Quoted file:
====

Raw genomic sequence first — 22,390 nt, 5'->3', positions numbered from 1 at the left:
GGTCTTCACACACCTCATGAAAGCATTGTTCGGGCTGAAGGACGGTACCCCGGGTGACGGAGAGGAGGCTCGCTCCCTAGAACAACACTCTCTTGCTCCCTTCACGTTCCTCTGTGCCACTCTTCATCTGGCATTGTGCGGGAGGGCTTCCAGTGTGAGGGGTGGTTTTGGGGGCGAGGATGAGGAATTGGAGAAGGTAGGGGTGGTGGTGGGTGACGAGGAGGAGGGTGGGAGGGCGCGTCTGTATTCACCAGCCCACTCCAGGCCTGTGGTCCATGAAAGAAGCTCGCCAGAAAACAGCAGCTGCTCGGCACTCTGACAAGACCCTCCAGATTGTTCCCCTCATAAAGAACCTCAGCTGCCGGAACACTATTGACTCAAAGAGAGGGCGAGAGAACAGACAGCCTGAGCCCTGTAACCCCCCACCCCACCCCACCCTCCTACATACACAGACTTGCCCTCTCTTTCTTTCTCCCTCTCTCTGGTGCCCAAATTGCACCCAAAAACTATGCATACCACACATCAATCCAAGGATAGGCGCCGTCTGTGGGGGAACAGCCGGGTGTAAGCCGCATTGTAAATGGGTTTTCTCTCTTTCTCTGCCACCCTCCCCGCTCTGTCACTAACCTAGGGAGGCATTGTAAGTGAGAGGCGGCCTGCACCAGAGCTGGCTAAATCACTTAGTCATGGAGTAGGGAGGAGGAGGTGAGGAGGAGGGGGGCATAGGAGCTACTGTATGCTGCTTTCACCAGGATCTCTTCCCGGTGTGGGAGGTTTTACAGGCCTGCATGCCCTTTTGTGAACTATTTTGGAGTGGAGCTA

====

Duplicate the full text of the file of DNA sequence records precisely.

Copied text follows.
Raw genomic sequence first — 22,390 nt, 5'->3', positions numbered from 1 at the left:
GGTCTTCACACACCTCATGAAAGCATTGTTCGGGCTGAAGGACGGTACCCCGGGTGACGGAGAGGAGGCTCGCTCCCTAGAACAACACTCTCTTGCTCCCTTCACGTTCCTCTGTGCCACTCTTCATCTGGCATTGTGCGGGAGGGCTTCCAGTGTGAGGGGTGGTTTTGGGGGCGAGGATGAGGAATTGGAGAAGGTAGGGGTGGTGGTGGGTGACGAGGAGGAGGGTGGGAGGGCGCGTCTGTATTCACCAGCCCACTCCAGGCCTGTGGTCCATGAAAGAAGCTCGCCAGAAAACAGCAGCTGCTCGGCACTCTGACAAGACCCTCCAGATTGTTCCCCTCATAAAGAACCTCAGCTGCCGGAACACTATTGACTCAAAGAGAGGGCGAGAGAACAGACAGCCTGAGCCCTGTAACCCCCCACCCCACCCCACCCTCCTACATACACAGACTTGCCCTCTCTTTCTTTCTCCCTCTCTCTGGTGCCCAAATTGCACCCAAAAACTATGCATACCACACATCAATCCAAGGATAGGCGCCGTCTGTGGGGGAACAGCCGGGTGTAAGCCGCATTGTAAATGGGTTTTCTCTCTTTCTCTGCCACCCTCCCCGCTCTGTCACTAACCTAGGGAGGCATTGTAAGTGAGAGGCGGCCTGCACCAGAGCTGGCTAAATCACTTAGTCATGGAGTAGGGAGGAGGAGGTGAGGAGGAGGGGGGCATAGGAGCTACTGTATGCTGCTTTCACCAGGATCTCTTCCCGGTGTGGGAGGTTTTACAGGCCTGCATGCCCTTTTGTGAACTATTTTGGAGTGGAGCTA